You will need certified copies of the death certificate to carry out other tasks after the death, such as arranging for the disposition of the body and transferring the deceased person's property to inheritors. You may be able to file the death certificate and get certified copies the same day. If not, you will have to make a return trip to pick up the copies. Be prepared to pay a small fee for each copy.
You must obtain written permission from the medical examiner or the doctor who signs the death certificate before moving the body from the place of death to prepare it for final disposition. (Georgia Administrative Code § 511-1-3-.22 (2018).) For example, if someone dies outside the home, you would need this authorization before bringing the body home for care. Or, if someone dies at home, permission is necessary to move the body to a location away from home for burial or cremation.
If the body will be cremated or you will transport it out of state for final disposition, Georgia law also requires you to obtain what's called a "final disposition permit." (Georgia Code § 31-10-20 (2018).) In addition, some local authorities require a final disposition permit for in-state burials. (Georgia Code § 31-10-20 (2018).) Check your county and city ordinances to see if you need a permit.
There are no state laws in Georgia prohibiting home burial, but local governments may have rules governing private burials. Bibb County, for example, requires all human remains to be buried in authorized cemeteries inside "leak-proof" caskets or vaults. (See the Macon-Bibb County Code of Ordinances §§ 8-29, 8-30.) Before burying a body on private land or establishing a family cemetery, you should check county and city ordinances for any burial restrictions.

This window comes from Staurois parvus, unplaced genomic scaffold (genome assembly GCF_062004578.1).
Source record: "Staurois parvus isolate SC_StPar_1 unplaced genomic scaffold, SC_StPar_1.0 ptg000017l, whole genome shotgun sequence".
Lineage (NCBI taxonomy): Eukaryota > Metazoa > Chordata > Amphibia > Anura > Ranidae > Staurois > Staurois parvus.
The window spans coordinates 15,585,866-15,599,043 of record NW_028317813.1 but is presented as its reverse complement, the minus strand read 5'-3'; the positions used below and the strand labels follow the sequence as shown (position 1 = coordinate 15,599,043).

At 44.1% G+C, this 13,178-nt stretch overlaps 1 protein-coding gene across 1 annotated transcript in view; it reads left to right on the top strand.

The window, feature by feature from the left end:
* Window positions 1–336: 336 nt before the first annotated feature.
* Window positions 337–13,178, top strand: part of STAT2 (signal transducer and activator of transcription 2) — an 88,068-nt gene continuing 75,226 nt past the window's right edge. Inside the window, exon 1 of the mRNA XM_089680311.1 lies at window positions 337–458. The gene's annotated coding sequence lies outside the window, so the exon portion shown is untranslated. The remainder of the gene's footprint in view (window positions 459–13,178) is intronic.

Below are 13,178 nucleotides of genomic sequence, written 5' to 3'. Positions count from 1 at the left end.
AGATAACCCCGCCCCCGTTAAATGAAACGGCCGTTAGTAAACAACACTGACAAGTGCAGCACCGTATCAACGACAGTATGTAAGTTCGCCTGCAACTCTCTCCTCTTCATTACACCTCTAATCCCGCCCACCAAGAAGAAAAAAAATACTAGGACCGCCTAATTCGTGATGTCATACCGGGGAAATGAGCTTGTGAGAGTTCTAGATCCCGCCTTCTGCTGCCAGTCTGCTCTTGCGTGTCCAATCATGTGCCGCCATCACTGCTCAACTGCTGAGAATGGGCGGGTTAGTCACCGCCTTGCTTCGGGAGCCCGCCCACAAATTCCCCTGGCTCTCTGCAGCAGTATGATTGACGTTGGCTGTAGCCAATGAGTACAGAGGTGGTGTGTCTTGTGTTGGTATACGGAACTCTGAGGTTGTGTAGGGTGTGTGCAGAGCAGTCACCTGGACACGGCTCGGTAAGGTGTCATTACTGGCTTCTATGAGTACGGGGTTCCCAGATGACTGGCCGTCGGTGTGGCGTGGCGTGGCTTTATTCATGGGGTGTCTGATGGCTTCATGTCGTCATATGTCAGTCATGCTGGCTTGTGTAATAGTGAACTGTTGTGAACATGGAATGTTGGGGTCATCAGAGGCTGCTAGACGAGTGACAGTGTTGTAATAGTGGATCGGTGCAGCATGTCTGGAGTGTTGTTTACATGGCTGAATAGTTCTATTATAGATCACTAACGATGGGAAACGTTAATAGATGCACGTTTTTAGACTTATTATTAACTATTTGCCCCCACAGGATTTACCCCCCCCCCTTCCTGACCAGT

Some crematories require that you use a funeral director to arrange cremation. If you don't want to use a funeral director, make sure the crematory is willing to accept the body directly from the family. The county vital records registrar must issue a final disposition permit before cremation. (Georgia Code § 31-10-20 (2018).)
Georgia statutes specifically permit cremated remains to be buried at sea within 50 days of cremation, as long as you choose a spot no less than three miles from the shoreline and remove the remains from their container. You must also file a "verified statement" with the local registrar containing the deceased person's name, time and place of death, and the location of the burial at sea. (Georgia Code § 31-21-4 (2018).)
For more information about cremation, including additional details about scattering ashes, see Burial & Cremation Laws in Georgia.
Even the most staunch home funeral advocates know that learning to care for one's own dead can be difficult, especially during a time of grief. If you need help, there are people available to coach you through the process. You can find local guides, consultants, and other resources by visiting the National Home Funeral Alliance website. The book Final Rights, by Joshua Slocum and Lisa Carlson, also offers extensive information on the subject.
For more information about final arrangements and documenting your final wishes in advance, see Nolo's section on Getting Your Affairs in Order.